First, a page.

The boss battles are some of the best you will find anywhere – including possibly the best boss battle ever when you face The End. I won’t spoil it for you. And the last moments of the game, followed by the final cutscene will bring a tear to your eye.
But of course, MGS3 would be nothing if the scene hadn’t been set by…
2. Metal Gear Solid (Playstation – 1998)
Shock, horror. I, a self-confessed Metal Gear Solid nut, have rated MGS as number 2 on the list! And no, neither MGS2 or MGS4 are number one! I’ve lost my mind!
Actually, MGS3 was objectively a far superior game to the original Metal Gear Solid. But Metal Gear Solid defined the stealth ‘sneak-em-up’ genre. Hideo Kojima had the concept in his mind since the 80s, but it wasn’t until the PlayStation and 3d graphics came about that he could put it into practice. What we got was a game like no other, an adventure game that was like a film. Where the story flowed seamlessly with the gameplay by using the same gameplay engine to render the cut-scenes, rather than detaching the player by using some fancy FMV sequences for the sake of it.
The one thing that I can’t do that I wish I could is to be able to play MGS for the first time again. The feeling of awe and tension that you get as the plot thickens and twists, as the story unfolds and tricks you, as you get seen for the first time and cause an Alert phase – that feeling will always remain, but will never be as strong as it was the first time. I always felt MGS to be darker than all its successors. It’s a game that haunts me every time I play through it, something that makes it stand out particularly from the rest of the bunch.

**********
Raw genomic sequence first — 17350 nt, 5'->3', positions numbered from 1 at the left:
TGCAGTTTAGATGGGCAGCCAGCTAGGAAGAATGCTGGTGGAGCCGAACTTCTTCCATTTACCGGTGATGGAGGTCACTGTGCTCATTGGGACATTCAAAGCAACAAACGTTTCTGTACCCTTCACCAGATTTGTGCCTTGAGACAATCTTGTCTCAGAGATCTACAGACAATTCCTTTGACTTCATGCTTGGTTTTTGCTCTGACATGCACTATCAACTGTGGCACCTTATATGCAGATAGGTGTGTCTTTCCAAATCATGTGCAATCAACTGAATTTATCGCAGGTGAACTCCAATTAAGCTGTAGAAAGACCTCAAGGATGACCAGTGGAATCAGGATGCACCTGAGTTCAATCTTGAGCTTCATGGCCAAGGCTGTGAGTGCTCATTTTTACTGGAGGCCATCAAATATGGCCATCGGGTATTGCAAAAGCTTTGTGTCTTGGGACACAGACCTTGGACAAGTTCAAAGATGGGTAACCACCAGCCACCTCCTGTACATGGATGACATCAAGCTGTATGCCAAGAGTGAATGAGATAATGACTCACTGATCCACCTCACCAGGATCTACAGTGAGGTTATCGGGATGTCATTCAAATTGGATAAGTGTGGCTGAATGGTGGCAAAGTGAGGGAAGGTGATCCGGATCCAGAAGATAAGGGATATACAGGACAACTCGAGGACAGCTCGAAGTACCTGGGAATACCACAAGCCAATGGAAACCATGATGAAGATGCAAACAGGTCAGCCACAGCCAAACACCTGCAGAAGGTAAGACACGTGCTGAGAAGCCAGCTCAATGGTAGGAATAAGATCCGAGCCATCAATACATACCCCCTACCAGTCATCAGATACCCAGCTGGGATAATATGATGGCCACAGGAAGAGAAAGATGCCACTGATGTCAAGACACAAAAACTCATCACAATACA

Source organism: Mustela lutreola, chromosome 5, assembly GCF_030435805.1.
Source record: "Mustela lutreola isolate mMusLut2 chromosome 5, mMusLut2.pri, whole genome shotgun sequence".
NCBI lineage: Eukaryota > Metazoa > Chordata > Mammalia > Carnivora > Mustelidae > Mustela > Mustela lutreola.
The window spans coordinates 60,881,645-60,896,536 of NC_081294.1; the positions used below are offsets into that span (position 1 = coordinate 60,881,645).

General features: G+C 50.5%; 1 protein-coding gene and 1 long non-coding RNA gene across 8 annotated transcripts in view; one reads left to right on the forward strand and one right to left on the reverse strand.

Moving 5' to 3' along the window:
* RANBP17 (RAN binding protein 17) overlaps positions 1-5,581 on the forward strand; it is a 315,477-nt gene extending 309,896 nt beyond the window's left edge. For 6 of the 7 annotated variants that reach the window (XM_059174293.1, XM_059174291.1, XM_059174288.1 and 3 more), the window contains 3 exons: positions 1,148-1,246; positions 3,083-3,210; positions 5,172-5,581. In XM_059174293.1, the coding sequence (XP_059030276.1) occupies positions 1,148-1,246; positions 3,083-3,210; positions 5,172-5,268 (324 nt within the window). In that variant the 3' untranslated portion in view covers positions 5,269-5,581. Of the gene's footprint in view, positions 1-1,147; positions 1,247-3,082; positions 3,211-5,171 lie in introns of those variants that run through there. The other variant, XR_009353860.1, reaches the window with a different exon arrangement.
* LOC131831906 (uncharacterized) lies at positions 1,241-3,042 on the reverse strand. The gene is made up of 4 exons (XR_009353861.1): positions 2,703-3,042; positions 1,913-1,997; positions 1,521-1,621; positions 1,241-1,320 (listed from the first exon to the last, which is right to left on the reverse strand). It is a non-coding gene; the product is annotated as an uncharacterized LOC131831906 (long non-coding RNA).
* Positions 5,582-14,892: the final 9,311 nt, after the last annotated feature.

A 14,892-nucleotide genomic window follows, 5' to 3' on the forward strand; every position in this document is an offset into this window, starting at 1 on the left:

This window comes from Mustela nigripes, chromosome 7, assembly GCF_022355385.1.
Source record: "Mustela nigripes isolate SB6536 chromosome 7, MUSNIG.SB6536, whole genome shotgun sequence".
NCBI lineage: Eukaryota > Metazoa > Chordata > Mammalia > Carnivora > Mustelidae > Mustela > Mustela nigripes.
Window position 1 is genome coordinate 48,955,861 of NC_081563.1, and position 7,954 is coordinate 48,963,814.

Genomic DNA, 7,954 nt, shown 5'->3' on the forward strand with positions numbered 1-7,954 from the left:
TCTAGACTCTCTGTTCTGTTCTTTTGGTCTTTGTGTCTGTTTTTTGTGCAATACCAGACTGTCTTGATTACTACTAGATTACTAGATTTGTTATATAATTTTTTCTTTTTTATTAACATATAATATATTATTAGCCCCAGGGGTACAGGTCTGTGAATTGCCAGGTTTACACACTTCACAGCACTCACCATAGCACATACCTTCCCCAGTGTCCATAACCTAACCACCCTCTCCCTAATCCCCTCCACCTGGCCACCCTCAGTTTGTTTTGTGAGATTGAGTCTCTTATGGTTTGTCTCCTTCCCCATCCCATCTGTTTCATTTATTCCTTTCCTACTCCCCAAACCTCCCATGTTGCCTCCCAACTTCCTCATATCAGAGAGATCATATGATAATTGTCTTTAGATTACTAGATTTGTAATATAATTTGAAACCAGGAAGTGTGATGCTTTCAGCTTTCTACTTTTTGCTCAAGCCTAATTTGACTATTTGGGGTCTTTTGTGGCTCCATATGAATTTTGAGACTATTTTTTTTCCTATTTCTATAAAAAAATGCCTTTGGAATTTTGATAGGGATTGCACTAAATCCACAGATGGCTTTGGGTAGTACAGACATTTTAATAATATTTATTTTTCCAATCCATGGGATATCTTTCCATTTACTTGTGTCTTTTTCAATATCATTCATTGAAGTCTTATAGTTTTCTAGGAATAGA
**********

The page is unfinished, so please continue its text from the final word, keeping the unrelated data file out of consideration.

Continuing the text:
This game was so ahead of its time – it pushed the boundaries of the gaming world at the time by transcending what were perceived as limitations of the medium. Just play the Psycho Mantis boss battle for a taste of what I mean.
Boy, all this talk is making me wonder whether Metal Gear Solid should have been number 1. But no, I’ve made the right choice. Read on for the finale.
And the winner is…
1. Deus Ex (PC – 2000)
Deus Ex is another that dared to bend the rules of game design. It introduces the freedom of choice like no other game has ever done. Whilst GTA and Oblivion give you free reign to explore, once you undertake a mission, you generally have one way to get to the end. Deus Ex removes that completely.
Picture this: you need to retrieve a canister from an underground base. You blast your way in through the front entrance, kill anything that crosses your path and bring back the canister.
You need to retrieve a canister from an underground base. You use your hacking ability to disable all cameras and turn the gun turrets on the enemy soldiers. You stroll through the clear road and casually retrieve the canister.
You need to retrieve a canister from an underground base. You talk to some people and give some hobos food. One of the hobos tells you he heard a code. You explore and find that the code opens a hidden door which takes you straight to the canister. You use your electric prod on a guard that gets too close. Don’t worry, you haven’t killed a soul.